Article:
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Herbs, subshrubs, shrubs or treelets, sometimes with scrambling branches, rarely climbers or lianas. Stems usually with swollen nodes. Prophyll (a bract-like structure) present at base of axillary shoot-apex in flowering branches, minute or well developed, soon caducous; another bract-like sheathing structure is present in some species (e.g. P. hispidum). Leaves alternate; petioles often vaginate or winged, at base only or to apex (base of leaf blade), their margins may extend beyond base of blade; blades basely attached or peltate, symmetrical or asymmetrical, at base often quite some difference in attachment of blade to petiole (measures are given where this occurs), glabrous or variously pubescent, often glandular-dotted, sometimes scabrous; palmately or pinnately veined. Inflorescences simple, pedunculate spikes, solitary, leaf-opposed (in P. peltatum axillary on reduced, leafless branches, umbel-like); floral bracts peltate, rounded, triangular or cucullate, subtending reduced flowers. Flowers bisexual (in P. hymenophyllum protandrous, functionally unisexual); stamens 1-6, filaments short (long exserted in P. hymenophyllum); ovary sessile or occasionally on a short stipe, stigmas (2-)3-4, sessile or on a style. Fruits drupes, embedded in rachis to exserted, separate from each other or in compact rows, glabrous or with indument, globose or variously shaped due to compression, stigmas persistent.


Guianas present, Neotropics present, Pantropical present
Pantropical, ca. 2000 species; in the Neotropics ca. 600 species; in the Guianas 58 species of which 11 endemics.


My findings agree with the data found in the literature, which however are scanty due to the fact that the wood is of no commercial value. In general, the wood is rather homogeneous. The main difference was found in the intervessel pitting and the vessel-parenchyma pitting which vary from alternate-confluent to scalariform. No correlation was found with other, quantitative characters like vessel diameter and number, vessel member length, or ray type.
P. bartlingianum shows the narrowest vessels and the narrowest rays.
The ideoblasts found in the rays of P. aduncum remind of Williams’ remark (1936) that the wood is sometimes fragrant.
The transverse section of P. hostmannianum is highly similar to P. poiteanum, the only climbing species studied, viz. in vessel arrangement, and in the rays, which are unlignified towards the phloem. However, differences are found in the vessel pits, those of P. poiteanum being alternate to confluent, and in the ray cells, those of P. poiteanum being square (to very slightly upright).
P. peltatum, considered long-time in the Pothomorphe genus fits nicely in Piper.


Vessels round to oval, solitary and in small multiples, diffuse, regularly distributed, diameter 30-45 μm in P. bartlingianum, to 100-150 μm in P. aduncum, often small and large vessels intermingled; number per mm2 often difficult to count because of the relatively narrow zones between the broad rays, from 5-11 in P. aduncum to 36-50 in P. poiteanum. Perforations simple. Intervascular pits oval, 5x6 μm, with anastomosing apertures (P. aduncum, P. poiteanum, and P. reticulatum) or scalariform (P. arboreum, P. bartlingianum, P. vs. crassinervium, P. hostmannianum, P. obliquum, and P. peltata). Vessel-parenchyma pits elongate to scalariform. Vessel member length 150-200 μm (P. aduncum) to more than 500 μm (P. vs. crassinervium and P. obliquum). Some wood samples show a slight tendency to storied structure due to the axial arrangement of the vessel members and parenchyma strands.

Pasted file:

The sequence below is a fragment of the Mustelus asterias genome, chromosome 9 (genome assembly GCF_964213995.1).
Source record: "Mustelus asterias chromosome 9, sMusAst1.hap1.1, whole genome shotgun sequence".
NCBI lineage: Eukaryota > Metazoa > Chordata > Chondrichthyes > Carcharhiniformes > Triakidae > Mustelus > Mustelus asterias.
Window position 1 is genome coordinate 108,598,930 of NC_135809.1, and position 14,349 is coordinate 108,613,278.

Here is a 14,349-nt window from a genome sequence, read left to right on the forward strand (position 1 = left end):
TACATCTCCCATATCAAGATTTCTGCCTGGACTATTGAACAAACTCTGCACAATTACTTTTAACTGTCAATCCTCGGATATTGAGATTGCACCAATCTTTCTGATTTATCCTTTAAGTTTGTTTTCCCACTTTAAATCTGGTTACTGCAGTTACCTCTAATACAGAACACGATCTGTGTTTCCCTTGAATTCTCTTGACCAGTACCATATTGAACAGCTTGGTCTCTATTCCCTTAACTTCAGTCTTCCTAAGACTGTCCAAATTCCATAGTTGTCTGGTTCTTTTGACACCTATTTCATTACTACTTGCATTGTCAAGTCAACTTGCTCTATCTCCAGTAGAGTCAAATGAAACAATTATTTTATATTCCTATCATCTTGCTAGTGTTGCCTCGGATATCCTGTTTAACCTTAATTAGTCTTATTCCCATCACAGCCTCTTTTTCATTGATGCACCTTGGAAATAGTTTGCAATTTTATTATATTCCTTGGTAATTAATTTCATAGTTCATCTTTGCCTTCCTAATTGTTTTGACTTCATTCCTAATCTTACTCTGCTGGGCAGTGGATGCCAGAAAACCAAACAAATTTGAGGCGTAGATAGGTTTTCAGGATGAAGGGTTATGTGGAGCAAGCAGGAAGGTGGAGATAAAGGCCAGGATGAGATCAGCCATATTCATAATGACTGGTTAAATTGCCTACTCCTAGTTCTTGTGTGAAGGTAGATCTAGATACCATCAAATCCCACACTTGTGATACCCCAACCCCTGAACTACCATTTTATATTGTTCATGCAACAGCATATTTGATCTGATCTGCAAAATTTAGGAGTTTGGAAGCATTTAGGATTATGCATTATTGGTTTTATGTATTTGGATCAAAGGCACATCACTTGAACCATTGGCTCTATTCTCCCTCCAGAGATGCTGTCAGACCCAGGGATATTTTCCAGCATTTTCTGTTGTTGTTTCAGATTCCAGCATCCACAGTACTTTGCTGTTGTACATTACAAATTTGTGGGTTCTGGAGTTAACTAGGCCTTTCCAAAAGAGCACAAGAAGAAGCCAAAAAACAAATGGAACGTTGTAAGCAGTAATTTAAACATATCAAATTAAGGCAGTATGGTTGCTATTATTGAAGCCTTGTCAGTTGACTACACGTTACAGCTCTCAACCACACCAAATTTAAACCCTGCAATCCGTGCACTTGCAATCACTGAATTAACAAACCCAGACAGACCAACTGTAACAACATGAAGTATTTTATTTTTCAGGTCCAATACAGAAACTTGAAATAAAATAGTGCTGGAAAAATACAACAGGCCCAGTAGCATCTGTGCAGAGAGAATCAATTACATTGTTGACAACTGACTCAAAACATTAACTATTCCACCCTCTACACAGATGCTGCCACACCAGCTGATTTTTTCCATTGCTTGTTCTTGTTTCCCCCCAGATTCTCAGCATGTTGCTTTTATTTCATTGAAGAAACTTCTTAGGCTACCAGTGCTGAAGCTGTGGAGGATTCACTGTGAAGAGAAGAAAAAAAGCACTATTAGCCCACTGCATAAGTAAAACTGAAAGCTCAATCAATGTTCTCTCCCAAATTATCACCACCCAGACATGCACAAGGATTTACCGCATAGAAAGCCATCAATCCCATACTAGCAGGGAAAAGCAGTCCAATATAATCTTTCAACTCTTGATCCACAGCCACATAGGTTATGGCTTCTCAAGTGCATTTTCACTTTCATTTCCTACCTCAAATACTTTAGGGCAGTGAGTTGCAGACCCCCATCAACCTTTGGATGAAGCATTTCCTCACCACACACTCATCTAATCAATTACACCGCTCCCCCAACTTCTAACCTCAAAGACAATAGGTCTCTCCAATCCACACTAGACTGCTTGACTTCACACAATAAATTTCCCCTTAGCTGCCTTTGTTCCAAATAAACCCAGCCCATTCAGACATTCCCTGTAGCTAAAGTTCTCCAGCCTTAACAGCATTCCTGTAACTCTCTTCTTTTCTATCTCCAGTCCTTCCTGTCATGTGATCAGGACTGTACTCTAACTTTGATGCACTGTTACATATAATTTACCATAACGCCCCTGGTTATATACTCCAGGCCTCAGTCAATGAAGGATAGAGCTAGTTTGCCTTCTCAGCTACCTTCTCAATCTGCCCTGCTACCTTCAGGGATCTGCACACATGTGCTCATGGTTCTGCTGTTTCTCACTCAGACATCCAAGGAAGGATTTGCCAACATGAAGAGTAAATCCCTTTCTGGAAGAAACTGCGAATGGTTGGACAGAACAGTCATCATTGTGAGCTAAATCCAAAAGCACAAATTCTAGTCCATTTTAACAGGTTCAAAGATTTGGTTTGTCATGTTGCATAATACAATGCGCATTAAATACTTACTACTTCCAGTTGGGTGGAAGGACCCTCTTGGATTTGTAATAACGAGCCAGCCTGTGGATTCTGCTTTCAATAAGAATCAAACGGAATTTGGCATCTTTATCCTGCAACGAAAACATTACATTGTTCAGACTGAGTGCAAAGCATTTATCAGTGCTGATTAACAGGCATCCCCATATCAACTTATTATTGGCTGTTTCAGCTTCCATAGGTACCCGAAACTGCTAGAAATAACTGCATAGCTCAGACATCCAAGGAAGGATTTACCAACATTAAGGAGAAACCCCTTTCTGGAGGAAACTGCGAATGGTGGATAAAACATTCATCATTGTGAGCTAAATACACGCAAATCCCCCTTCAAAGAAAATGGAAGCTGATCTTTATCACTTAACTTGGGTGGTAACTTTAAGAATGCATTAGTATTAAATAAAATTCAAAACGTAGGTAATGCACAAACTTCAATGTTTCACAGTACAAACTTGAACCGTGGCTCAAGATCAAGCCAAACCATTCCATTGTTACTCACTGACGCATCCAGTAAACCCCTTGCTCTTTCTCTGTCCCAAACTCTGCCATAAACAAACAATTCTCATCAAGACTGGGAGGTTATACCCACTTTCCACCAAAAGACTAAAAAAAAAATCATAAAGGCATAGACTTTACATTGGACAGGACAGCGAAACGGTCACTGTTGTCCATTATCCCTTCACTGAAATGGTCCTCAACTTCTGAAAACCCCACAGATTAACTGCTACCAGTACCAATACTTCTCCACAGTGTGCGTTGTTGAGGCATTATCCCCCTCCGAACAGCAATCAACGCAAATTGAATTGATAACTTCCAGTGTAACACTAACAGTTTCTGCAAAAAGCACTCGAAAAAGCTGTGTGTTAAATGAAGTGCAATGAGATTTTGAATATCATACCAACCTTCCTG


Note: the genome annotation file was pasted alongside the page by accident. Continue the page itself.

Rays very high and wide, up to ca. 15-25 cells, 200-450 μm broad (but ca. 9 cells, 100 μm in P. bartlingianum), consisting of slightly irregular, square and upright cells; in P. aduncum and in one sample of P. obliquum, islands of procumbent cells are included. Empty ideoblasts in P. aduncum. In P. hostmannianum the outer 2.5 mm is unlignified. Due to the structure of the wood, vessel-ray pits could hardly be found. The scanty pits that could be observed, were similar to the vessel-parenchyma pits.
Parenchyma paratracheal-vasicentric in narrow complete or incomplete rings; fusiform cells or 2(-4)-celled strands.
Fibres moderately thick-walled, walls 3-4 μm, lumina up to 15 μm wide, sometimes septate. Pits simple to minutely bordered, slitlike, numerous on radial walls, scanty on tangential walls.


Several authors have arranged the many species into separate genera, or in various subgeneric entities. Due to the fact that in this treatment only a relatively small area is covered, I have not gone into the trouble of assigning species to subgeneric groups. There is no general agreement on the characteristics that describe those groups. It is better to await the results of recent cladistic and phylogenetic research that will elucidate the relationships within Piperaceae and especially in Piper.
One of the characters used to define sections is the number of stamens per flower. I am convinced that this is constant, it is given in literature (Jaramillo & Manos) that this number depends on the tightness of the floral arrangement on the spike. Only if we find the same combination of character states in different parts of the plant it could be useful in a flora, especially in the key. In this treatment I have tried to use practical characters instead.
In dicotydonous plants two prophylls can be developed, but in Piper only one is developed. The place of Piper in either dicots or monocots is under study.